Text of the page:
Sex and Gender

1775 WordsDec 1, 20128 Pages
Sex and Gender Sex and gender make up one of the most basic functions in our society. Gender helps delineate tasks and how we refer to people, and is reinforced for us throughout our lives (Lorber 2006). Gender interacts with sex in varying ways (Disch 2006). Those who are not strictly heterosexual male or female are not readily accepted and face adversity as they bend gender and defy sex. It has long been debated whether there is a difference between sex and gender, and if so, what that difference is. In recent years it has been suggested that sex is a purely biological term, and gender is socially constructed, or defined and enforced by society. Sex is assigned at birth based on the genitalia, and usually, gender is determined by the…show more content…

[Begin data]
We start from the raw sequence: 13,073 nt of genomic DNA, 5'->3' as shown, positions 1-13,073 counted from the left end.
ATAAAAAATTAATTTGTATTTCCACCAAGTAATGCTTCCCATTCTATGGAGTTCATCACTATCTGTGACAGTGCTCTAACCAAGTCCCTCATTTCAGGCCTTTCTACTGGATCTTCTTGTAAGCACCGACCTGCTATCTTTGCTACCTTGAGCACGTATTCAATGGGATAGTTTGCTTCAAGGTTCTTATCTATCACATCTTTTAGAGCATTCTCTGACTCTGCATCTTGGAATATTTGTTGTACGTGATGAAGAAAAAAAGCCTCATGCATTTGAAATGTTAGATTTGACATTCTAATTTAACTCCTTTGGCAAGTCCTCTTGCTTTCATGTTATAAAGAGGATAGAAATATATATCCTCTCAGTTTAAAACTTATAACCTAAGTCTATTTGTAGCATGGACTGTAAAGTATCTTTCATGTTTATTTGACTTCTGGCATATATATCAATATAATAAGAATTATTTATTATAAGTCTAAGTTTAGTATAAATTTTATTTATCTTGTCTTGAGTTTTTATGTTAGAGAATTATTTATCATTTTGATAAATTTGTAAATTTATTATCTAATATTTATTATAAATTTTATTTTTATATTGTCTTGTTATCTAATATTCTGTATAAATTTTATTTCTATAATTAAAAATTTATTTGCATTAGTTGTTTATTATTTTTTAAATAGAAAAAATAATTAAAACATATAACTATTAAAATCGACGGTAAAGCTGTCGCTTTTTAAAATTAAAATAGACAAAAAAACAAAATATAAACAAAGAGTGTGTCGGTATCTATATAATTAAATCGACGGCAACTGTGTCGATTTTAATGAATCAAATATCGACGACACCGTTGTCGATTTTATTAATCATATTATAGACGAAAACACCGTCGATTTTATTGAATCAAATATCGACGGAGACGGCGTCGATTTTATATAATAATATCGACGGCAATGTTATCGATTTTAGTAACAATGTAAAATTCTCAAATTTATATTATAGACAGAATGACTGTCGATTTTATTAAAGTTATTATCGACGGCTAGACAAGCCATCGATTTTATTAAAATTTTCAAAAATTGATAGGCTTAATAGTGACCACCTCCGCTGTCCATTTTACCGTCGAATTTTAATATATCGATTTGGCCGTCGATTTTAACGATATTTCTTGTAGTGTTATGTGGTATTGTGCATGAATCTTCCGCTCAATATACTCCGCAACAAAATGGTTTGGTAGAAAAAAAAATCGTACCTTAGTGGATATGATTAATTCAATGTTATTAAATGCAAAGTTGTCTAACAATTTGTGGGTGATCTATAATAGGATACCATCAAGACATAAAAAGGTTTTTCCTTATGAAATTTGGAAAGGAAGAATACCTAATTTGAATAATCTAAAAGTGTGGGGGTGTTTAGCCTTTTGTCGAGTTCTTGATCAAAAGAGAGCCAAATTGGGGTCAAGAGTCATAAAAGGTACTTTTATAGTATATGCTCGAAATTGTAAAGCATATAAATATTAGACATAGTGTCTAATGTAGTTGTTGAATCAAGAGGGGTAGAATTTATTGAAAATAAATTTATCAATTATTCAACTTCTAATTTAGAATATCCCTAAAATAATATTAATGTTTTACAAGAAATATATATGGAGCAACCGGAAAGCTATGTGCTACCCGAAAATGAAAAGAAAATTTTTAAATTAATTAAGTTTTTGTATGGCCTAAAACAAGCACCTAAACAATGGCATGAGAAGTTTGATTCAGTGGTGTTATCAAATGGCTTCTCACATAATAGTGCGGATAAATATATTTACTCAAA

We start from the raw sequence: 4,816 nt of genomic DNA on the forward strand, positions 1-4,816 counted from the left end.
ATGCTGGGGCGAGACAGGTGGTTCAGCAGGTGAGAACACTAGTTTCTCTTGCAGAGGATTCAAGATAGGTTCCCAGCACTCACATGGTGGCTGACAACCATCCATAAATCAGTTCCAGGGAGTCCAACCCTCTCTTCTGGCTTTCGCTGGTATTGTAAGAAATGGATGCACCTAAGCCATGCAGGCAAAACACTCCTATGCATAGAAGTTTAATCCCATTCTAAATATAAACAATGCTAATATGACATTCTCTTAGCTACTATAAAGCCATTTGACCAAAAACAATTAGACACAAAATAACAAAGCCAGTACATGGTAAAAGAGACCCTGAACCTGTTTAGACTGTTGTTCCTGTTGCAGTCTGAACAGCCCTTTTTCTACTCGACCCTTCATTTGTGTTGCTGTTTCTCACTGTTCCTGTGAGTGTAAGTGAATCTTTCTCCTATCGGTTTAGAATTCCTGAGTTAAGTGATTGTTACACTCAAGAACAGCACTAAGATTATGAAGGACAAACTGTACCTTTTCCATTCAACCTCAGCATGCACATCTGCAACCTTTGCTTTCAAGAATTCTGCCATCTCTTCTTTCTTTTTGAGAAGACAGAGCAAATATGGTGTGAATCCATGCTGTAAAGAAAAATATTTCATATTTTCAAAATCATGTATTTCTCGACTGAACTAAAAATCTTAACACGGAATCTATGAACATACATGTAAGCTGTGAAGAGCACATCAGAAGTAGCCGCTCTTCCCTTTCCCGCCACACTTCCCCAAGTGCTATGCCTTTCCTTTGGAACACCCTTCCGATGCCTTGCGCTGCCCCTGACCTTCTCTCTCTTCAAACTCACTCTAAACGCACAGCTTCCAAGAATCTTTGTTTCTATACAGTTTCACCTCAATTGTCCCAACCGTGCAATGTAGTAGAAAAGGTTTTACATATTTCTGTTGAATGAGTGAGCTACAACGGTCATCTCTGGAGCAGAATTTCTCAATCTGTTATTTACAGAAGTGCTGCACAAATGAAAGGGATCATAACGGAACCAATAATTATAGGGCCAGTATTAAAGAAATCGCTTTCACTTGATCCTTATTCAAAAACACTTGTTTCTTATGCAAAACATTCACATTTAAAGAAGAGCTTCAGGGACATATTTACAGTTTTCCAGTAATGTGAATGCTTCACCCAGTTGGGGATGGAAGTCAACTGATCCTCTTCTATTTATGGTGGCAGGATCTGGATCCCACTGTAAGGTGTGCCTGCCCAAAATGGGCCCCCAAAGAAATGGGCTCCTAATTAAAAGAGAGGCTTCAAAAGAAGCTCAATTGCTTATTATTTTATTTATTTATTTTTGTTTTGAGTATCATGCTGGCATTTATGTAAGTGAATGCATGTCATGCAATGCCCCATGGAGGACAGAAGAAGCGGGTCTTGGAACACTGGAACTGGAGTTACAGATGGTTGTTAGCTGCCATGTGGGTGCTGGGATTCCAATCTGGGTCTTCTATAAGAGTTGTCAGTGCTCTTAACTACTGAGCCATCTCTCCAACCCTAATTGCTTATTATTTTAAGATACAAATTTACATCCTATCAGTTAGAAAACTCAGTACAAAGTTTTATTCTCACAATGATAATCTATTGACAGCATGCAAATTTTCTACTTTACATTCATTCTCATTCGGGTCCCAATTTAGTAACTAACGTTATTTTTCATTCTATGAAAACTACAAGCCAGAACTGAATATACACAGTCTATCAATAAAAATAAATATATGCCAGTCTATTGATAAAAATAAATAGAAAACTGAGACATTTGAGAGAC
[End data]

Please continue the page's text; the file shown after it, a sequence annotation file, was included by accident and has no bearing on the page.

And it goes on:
These children are taunted, abused, hated, and ostracized simply because they have penises but feel female, or have vaginas but feel male (Goldberg 2007). They experience gender fluidity because they are not one definite sex, just as often happens with children born with oversized clitorises or small penises. In procedures that echo the Female Genital Mutilation (FGM) condemned by most of the Western world, large clitorises are cut to a “proper” size, and small penises are often inverted into a makeshift vagina, as “it’s easier to poke a hole than build a pole” (Coventry 2006: 210). The effects of these procedures can be devastating. Sexual sensation may be deadened or lost; confusion about why the procedure was done may ensue; and if the wrong sexual organ is created, the child can suffer from internal and external sexual misalignment. Often, the child is not even forewarned, and nothing is explained afterward (Coventry 2006). This is but the beginning of a long list of issues suffered by those who do not conform to heterosexual, average ideals. Those who are poor and transgender are more at risk than bisexual individuals for many social issues, including suicide, STDs, HIV/AIDS, and abuse. There are not many doctors and clinics to help them, so they are forced to have black market procedures (for breast augmentation and other serious surgeries) that can end up harming them more than they help (Wright 2006).

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